November 23, 2018
In the winter, we all experience the effects of dry air on our skin, hair, breathing passages, and hydroscopic (moisture-absorbing) possessions.
We’ve written about how to get relief from dry air, different types of humidifiers, and the effects of dry air and humidity, but we’ve never answered the question “do furnaces and heaters dry out the air?”.
It’s a common question since the air seems to dry out right when we start using our furnaces and heating equipment. Is this mistaking correlation for causation or do our heaters actually dry out the air?
The cause of dry air in the home is too much air infiltration from the outside. Of course, someone could also be running a dehumidifier.
If there was no dry, outdoor air coming inside your indoor humidity levels wouldn’t change.
Turning the heat on, however, can contribute to more air loss. As the heat rises, air can escape out of cracks in the top of the shell, leading to more dry air entering the home. Learn more about
If you have drafty windows, doors, attics, and basement, a lot of the dry outdoor air ends up in your home. Not only does your air get dryer, it gets colder too, forcing you to run the heater more often.
Whole-home ventilation is definitely recommended if you have a tightly sealed home. On the other hand, too much ventilation can mean more outdoor air infiltration and lower humidity in the winter.
Leaking air ducts, especially in unconditioned spaces such as attics and garages, will pull in cold, dry air and blow it into your living spaces.
According to the U.S. EPA, about 30% of our conditioned air gets lost to holes and leaks in the ductwork.
Too many leaks on the supply side can contribute to negative air pressure in your home, contributing to air leaks and energy loss.
In order to answer the question of whether or not furnaces dry out the air, we need to know what type of furnace we’re talking about.
Atmospheric combustion furnaces get combustion air from inside the house. It shouldn’t affect the humidity in the home since the air inside the house stays the same, it just gets heated.
Sealed combustion furnaces draw their combustion air from the outdoors and send exhaust gases out the flue. If you have a sealed combustion furnace, you will have two PVC pipes on the outside of your home, one that draws in air from the outside and one that sends exhaust gases outdoors.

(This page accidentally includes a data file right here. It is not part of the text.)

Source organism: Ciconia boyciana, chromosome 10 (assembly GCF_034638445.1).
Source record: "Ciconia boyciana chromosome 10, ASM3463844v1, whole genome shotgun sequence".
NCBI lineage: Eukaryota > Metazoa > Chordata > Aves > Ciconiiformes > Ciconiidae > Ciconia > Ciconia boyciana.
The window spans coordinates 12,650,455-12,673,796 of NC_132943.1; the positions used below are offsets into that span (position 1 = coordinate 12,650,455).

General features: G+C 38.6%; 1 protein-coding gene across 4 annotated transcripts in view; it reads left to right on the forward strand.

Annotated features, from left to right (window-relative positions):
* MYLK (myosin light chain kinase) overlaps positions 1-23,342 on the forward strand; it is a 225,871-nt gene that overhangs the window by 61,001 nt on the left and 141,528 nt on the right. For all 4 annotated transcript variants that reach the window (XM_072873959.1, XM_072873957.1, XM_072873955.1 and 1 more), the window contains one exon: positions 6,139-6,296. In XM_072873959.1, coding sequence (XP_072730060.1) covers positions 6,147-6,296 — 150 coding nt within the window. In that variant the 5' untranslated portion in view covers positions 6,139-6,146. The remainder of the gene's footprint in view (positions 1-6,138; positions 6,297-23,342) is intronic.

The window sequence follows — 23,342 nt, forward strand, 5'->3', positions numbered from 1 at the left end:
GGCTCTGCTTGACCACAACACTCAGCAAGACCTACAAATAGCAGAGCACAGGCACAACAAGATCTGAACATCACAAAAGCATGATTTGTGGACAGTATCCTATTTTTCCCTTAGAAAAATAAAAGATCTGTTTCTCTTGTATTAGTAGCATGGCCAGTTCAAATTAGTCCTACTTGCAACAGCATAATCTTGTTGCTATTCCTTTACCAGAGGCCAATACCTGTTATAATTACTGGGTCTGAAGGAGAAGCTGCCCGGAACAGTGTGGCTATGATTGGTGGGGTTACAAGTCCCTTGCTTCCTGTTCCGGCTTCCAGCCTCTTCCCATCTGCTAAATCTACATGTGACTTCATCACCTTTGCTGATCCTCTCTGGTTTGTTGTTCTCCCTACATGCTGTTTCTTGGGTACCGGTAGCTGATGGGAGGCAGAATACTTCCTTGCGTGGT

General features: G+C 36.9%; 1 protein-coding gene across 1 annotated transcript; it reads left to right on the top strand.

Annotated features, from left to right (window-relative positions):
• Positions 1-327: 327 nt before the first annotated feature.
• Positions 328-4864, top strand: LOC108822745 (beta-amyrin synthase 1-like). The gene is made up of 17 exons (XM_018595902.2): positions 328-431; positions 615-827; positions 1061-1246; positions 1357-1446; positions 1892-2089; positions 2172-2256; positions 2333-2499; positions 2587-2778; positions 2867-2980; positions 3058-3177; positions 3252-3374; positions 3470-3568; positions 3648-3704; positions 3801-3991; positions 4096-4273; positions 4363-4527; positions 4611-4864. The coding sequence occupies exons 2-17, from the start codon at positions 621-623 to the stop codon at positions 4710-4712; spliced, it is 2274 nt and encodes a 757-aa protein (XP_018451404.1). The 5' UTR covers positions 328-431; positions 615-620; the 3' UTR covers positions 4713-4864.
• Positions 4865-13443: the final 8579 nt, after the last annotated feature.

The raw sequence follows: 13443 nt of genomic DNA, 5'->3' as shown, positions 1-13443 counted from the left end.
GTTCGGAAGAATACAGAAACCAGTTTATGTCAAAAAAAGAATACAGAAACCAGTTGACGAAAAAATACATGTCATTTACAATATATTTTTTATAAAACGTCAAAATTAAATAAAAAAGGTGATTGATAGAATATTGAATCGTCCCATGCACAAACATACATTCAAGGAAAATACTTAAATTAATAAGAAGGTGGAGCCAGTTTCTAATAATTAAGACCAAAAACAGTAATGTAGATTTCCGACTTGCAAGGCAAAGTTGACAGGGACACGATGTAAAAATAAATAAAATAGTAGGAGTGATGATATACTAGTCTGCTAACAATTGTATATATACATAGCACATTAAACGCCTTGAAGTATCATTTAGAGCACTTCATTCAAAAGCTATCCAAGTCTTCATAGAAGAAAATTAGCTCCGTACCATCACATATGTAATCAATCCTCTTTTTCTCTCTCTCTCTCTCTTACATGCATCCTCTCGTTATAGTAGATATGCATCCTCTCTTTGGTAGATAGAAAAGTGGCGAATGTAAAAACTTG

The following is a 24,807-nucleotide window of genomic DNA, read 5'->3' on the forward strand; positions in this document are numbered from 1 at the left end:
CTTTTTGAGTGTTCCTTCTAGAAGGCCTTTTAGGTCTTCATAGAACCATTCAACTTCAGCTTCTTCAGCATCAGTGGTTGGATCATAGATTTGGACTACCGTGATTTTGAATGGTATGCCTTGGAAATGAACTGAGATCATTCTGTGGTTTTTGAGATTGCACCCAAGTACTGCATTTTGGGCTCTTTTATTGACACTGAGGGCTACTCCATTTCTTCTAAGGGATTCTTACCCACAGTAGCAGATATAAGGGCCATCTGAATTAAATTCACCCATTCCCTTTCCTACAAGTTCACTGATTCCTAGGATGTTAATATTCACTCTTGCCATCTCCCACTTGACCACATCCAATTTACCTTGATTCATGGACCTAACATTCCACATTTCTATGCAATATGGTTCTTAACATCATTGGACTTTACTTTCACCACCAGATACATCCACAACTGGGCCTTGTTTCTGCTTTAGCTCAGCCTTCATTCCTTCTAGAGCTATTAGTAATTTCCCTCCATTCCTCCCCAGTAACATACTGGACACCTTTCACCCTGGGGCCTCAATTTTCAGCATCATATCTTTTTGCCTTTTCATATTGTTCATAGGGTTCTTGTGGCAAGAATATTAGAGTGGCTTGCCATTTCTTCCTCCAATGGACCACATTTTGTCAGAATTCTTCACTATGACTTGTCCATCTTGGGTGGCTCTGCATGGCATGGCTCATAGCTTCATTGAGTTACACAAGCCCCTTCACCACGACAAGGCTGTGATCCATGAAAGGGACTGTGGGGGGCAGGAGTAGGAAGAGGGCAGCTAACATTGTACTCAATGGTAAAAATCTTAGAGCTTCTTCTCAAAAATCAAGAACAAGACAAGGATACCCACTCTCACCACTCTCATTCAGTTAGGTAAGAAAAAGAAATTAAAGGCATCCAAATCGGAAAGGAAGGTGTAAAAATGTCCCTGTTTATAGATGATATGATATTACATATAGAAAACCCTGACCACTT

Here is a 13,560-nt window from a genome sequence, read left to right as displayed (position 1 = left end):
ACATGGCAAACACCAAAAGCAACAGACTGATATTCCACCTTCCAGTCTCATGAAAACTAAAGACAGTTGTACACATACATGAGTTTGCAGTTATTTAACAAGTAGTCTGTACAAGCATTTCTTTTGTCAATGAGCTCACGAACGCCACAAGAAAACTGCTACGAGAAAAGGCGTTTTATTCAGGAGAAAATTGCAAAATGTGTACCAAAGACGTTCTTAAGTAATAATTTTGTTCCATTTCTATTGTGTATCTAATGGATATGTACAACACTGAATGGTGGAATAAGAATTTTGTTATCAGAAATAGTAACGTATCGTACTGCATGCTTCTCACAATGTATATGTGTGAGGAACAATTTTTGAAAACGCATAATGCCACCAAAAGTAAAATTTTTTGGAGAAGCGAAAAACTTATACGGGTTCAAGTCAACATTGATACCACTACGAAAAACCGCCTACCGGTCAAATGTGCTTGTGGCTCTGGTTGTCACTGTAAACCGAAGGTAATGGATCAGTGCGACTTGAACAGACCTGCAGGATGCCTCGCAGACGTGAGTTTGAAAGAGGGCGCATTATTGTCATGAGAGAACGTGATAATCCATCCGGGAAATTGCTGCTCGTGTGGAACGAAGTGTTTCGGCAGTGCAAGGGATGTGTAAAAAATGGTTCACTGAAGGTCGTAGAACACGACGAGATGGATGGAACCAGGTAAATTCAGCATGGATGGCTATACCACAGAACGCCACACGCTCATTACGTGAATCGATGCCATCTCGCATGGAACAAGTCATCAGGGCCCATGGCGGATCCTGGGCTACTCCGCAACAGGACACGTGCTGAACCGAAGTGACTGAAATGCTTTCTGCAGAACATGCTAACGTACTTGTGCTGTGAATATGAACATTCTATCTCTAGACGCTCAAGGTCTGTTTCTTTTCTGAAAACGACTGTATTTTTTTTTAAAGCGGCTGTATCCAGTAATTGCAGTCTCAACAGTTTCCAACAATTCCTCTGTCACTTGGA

The furnace’s combustion process actually generates water vapor rather than remove it. If you have an unvented gas heater, your heat could actually be humidifying the air, not drying it out. If you notice any excess moisture and condensation around your heater, contact a professional.
If you have a sealed combustion furnace, dry air is brought in from the outside, which lowers your humidity. So yes, when the furnace is on, the air gets drier, but only because of incoming outdoor air, not because of the heating process itself.
If there is not humidification system and no air or duct leaks, the amount of the moisture in the home should stay the same. While heating up the air will lower the relative humidity (since relative humidity is dependent on temperature), the absolute humidity shouldn’t change.
Learn more about the difference between relative humidity and absolute humidity.
If the air is dry, don’t suffer in the cold just because you think the furnace will dry out the air further. Use a hygrometer to measure your indoor temperature and humidity levels.
Try these dry air solutions:
The type of air humidifier you choose will depend on your budget, size of your house, and your preference. Every type comes with a downside, so consult an HVAC professional to ensure that you end up with an ideal solution.
For more information on achieving ideal humidity levels in the home, don’t hesitate to contact the Champions.